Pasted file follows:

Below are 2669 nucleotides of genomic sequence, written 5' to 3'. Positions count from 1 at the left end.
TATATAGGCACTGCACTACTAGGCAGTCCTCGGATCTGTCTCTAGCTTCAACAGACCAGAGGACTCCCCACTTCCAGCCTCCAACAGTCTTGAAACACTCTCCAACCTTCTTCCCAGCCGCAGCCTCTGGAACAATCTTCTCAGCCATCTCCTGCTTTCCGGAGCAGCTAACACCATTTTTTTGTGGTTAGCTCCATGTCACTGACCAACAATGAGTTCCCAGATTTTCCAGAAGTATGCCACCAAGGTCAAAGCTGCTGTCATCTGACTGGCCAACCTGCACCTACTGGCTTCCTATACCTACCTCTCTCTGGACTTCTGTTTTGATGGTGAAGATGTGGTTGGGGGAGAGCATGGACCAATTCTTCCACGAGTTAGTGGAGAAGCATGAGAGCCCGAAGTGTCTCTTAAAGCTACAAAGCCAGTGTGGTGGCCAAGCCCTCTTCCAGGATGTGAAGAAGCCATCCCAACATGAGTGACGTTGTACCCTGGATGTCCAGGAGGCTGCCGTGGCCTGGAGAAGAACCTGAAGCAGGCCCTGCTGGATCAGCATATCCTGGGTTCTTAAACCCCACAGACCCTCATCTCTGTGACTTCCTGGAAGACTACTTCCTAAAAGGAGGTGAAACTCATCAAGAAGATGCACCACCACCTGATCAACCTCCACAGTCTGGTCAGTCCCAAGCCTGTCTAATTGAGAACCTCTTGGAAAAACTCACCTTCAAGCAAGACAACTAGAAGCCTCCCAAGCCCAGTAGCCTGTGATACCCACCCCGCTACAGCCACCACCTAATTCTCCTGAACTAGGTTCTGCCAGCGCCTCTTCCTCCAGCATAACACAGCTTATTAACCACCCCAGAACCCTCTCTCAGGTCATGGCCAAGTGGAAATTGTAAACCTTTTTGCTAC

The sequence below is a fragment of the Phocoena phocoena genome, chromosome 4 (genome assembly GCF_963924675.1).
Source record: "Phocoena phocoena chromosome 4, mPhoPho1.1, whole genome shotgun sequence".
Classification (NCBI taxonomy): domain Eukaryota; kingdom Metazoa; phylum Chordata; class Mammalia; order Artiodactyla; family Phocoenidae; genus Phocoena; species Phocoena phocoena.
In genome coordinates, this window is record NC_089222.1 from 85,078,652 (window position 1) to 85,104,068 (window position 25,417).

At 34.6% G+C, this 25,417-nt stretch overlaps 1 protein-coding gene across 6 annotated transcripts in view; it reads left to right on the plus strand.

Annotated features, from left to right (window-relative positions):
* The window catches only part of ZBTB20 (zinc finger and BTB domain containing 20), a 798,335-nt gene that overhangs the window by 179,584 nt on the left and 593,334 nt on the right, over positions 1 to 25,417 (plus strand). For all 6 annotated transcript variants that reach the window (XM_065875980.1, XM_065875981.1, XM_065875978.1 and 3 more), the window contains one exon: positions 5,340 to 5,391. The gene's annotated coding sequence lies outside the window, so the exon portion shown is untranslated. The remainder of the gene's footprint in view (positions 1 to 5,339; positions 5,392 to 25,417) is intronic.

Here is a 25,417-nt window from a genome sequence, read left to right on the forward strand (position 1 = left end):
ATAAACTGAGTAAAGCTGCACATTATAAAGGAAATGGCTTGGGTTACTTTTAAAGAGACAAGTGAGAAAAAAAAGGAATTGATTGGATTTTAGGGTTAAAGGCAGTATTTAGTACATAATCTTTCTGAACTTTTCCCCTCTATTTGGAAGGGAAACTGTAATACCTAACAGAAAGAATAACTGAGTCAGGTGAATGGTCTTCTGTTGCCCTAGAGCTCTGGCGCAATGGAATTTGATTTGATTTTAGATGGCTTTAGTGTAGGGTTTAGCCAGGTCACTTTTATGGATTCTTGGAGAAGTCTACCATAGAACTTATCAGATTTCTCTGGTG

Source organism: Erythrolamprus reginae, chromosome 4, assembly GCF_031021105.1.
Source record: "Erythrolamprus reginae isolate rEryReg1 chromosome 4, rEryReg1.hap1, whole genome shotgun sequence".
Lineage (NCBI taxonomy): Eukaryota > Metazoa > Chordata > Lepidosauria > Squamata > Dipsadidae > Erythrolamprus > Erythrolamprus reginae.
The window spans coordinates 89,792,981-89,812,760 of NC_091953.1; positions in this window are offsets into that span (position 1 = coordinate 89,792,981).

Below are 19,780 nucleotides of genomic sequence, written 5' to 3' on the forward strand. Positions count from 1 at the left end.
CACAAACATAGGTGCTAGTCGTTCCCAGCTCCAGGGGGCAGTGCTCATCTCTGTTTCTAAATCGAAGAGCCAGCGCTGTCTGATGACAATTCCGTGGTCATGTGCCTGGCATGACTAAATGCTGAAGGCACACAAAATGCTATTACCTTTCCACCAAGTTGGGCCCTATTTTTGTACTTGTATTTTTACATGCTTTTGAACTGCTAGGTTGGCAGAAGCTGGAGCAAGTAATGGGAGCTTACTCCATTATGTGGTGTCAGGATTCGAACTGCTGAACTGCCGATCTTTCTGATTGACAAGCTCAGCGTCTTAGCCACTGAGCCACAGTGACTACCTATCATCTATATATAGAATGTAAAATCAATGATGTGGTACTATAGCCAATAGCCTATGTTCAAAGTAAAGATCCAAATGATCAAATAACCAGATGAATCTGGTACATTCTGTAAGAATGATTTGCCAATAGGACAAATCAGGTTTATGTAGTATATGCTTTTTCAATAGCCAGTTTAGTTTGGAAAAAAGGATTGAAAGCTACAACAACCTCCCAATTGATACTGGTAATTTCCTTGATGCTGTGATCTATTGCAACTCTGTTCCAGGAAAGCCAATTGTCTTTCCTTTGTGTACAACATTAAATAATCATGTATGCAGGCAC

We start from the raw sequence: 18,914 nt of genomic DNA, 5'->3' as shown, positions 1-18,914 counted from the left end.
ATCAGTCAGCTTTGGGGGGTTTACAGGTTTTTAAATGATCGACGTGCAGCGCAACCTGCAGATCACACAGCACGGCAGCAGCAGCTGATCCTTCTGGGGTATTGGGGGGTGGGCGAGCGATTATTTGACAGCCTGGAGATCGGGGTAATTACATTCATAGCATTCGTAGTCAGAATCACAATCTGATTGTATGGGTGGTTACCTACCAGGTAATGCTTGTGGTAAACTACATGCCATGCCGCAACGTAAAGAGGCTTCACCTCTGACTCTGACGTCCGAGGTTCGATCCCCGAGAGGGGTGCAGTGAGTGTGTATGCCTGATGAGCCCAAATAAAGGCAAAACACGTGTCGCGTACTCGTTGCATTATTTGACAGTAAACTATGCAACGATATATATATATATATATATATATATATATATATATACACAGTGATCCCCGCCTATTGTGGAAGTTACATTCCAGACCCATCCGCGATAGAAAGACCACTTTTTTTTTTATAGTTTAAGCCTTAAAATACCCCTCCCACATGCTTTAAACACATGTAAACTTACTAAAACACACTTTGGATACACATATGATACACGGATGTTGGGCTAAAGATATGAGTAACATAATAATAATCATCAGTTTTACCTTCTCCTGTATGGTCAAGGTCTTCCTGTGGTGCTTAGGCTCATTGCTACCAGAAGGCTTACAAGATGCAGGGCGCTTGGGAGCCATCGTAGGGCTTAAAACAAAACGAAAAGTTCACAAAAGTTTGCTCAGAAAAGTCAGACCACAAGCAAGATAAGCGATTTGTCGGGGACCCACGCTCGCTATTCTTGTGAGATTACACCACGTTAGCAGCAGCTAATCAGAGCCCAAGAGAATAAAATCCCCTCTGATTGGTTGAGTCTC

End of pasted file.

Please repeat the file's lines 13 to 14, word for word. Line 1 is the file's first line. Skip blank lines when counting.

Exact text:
Source record: "Erythrolamprus reginae isolate rEryReg1 chromosome 4, rEryReg1.hap1, whole genome shotgun sequence".
Lineage (NCBI taxonomy): Eukaryota > Metazoa > Chordata > Lepidosauria > Squamata > Dipsadidae > Erythrolamprus > Erythrolamprus reginae.